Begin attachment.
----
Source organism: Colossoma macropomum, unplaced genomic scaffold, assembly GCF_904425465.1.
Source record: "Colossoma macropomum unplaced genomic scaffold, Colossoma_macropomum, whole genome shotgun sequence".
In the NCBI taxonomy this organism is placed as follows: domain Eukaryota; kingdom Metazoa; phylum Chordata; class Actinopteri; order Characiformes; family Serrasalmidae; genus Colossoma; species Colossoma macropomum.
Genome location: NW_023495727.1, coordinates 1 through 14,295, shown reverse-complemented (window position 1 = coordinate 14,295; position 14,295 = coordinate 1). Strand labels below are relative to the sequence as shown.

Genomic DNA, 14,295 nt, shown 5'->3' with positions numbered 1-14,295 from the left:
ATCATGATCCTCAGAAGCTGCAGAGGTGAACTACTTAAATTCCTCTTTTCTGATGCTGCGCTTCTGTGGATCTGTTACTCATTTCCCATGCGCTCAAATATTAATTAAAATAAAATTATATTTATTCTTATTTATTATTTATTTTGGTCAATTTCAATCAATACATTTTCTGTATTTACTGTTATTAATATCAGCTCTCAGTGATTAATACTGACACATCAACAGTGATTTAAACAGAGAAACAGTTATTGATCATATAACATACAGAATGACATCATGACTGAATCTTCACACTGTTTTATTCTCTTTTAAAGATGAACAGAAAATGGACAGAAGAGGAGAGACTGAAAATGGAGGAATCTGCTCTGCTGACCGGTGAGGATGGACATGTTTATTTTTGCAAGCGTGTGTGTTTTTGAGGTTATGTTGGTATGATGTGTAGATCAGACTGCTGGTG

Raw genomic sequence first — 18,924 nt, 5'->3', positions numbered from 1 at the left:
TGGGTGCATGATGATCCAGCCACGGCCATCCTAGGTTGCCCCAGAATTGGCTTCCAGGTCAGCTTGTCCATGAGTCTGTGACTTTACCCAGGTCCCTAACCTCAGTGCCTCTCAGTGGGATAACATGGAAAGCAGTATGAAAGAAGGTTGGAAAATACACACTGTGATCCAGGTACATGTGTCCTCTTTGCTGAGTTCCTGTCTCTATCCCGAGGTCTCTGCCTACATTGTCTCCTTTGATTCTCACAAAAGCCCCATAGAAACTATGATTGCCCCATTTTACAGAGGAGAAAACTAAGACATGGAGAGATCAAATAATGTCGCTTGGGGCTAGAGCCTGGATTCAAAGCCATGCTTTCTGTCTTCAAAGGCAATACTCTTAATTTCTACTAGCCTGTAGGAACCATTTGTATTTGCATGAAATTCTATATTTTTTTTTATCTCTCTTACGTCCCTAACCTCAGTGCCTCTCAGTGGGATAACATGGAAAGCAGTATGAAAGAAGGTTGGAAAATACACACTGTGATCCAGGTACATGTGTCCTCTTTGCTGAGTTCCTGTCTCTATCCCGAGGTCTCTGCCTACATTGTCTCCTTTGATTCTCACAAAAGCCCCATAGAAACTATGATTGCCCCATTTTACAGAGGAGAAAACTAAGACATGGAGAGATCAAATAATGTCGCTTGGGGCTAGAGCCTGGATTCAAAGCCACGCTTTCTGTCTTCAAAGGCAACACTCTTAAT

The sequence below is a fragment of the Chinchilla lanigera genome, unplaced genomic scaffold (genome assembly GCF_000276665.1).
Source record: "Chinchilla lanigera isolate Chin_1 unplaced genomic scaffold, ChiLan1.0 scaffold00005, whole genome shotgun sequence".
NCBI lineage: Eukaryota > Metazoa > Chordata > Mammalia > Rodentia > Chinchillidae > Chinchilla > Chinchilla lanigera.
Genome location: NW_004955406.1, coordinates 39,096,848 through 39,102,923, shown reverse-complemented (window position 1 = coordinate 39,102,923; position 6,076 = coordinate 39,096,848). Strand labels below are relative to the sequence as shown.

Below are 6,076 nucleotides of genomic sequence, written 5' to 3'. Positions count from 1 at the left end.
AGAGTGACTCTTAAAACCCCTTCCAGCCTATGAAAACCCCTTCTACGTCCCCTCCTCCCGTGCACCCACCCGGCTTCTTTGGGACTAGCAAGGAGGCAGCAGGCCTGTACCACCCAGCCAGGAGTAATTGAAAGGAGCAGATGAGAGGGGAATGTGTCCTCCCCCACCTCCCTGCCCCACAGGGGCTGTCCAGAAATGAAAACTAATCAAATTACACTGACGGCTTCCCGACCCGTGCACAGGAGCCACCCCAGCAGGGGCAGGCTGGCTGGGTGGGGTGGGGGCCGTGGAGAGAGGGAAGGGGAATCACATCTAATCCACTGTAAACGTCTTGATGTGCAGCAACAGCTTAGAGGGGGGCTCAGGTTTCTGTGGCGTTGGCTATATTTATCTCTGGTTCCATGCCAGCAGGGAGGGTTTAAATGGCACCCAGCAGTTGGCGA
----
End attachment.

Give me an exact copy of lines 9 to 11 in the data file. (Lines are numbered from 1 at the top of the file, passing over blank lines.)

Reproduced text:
The sequence below is a fragment of the Chinchilla lanigera genome, unplaced genomic scaffold (genome assembly GCF_000276665.1).
Source record: "Chinchilla lanigera isolate Chin_1 unplaced genomic scaffold, ChiLan1.0 scaffold00005, whole genome shotgun sequence".
NCBI lineage: Eukaryota > Metazoa > Chordata > Mammalia > Rodentia > Chinchillidae > Chinchilla > Chinchilla lanigera.